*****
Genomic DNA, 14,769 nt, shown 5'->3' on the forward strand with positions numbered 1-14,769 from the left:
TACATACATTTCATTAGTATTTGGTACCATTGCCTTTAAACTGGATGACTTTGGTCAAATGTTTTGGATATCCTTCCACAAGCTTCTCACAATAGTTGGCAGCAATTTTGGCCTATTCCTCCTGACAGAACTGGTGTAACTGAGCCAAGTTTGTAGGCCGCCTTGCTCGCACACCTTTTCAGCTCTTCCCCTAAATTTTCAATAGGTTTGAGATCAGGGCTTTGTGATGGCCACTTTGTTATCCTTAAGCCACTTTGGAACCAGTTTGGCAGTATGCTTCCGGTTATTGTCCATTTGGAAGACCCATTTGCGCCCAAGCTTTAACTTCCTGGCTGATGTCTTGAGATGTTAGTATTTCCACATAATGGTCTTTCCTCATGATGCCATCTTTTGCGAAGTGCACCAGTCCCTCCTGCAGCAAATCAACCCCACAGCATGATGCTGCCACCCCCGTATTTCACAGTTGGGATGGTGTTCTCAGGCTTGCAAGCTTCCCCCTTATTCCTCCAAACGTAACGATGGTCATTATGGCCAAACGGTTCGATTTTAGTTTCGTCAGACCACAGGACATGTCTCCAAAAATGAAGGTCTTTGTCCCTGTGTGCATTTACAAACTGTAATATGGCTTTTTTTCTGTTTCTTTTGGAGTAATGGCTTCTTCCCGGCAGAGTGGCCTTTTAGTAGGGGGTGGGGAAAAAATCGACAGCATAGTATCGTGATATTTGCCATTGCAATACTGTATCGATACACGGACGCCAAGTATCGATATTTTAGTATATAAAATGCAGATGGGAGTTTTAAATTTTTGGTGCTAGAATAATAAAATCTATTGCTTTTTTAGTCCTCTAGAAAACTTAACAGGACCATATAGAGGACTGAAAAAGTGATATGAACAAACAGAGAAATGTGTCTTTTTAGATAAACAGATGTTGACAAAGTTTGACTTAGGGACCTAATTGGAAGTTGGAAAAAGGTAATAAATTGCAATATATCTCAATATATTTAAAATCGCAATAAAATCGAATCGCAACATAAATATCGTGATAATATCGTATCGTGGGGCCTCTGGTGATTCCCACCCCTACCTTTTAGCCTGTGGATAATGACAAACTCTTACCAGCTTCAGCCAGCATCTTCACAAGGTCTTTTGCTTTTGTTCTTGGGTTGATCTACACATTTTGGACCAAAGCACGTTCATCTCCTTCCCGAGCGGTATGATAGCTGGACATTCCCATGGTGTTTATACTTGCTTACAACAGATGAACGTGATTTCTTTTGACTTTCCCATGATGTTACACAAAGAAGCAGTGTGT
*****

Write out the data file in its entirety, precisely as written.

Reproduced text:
Genomic DNA, 14,769 nt, shown 5'->3' on the forward strand with positions numbered 1-14,769 from the left:
TACATACATTTCATTAGTATTTGGTACCATTGCCTTTAAACTGGATGACTTTGGTCAAATGTTTTGGATATCCTTCCACAAGCTTCTCACAATAGTTGGCAGCAATTTTGGCCTATTCCTCCTGACAGAACTGGTGTAACTGAGCCAAGTTTGTAGGCCGCCTTGCTCGCACACCTTTTCAGCTCTTCCCCTAAATTTTCAATAGGTTTGAGATCAGGGCTTTGTGATGGCCACTTTGTTATCCTTAAGCCACTTTGGAACCAGTTTGGCAGTATGCTTCCGGTTATTGTCCATTTGGAAGACCCATTTGCGCCCAAGCTTTAACTTCCTGGCTGATGTCTTGAGATGTTAGTATTTCCACATAATGGTCTTTCCTCATGATGCCATCTTTTGCGAAGTGCACCAGTCCCTCCTGCAGCAAATCAACCCCACAGCATGATGCTGCCACCCCCGTATTTCACAGTTGGGATGGTGTTCTCAGGCTTGCAAGCTTCCCCCTTATTCCTCCAAACGTAACGATGGTCATTATGGCCAAACGGTTCGATTTTAGTTTCGTCAGACCACAGGACATGTCTCCAAAAATGAAGGTCTTTGTCCCTGTGTGCATTTACAAACTGTAATATGGCTTTTTTTCTGTTTCTTTTGGAGTAATGGCTTCTTCCCGGCAGAGTGGCCTTTTAGTAGGGGGTGGGGAAAAAATCGACAGCATAGTATCGTGATATTTGCCATTGCAATACTGTATCGATACACGGACGCCAAGTATCGATATTTTAGTATATAAAATGCAGATGGGAGTTTTAAATTTTTGGTGCTAGAATAATAAAATCTATTGCTTTTTTAGTCCTCTAGAAAACTTAACAGGACCATATAGAGGACTGAAAAAGTGATATGAACAAACAGAGAAATGTGTCTTTTTAGATAAACAGATGTTGACAAAGTTTGACTTAGGGACCTAATTGGAAGTTGGAAAAAGGTAATAAATTGCAATATATCTCAATATATTTAAAATCGCAATAAAATCGAATCGCAACATAAATATCGTGATAATATCGTATCGTGGGGCCTCTGGTGATTCCCACCCCTACCTTTTAGCCTGTGGATAATGACAAACTCTTACCAGCTTCAGCCAGCATCTTCACAAGGTCTTTTGCTTTTGTTCTTGGGTTGATCTACACATTTTGGACCAAAGCACGTTCATCTCCTTCCCGAGCGGTATGATAGCTGGACATTCCCATGGTGTTTATACTTGCTTACAACAGATGAACGTGATTTCTTTTGACTTTCCCATGATGTTACACAAAGAAGCAGTGTGT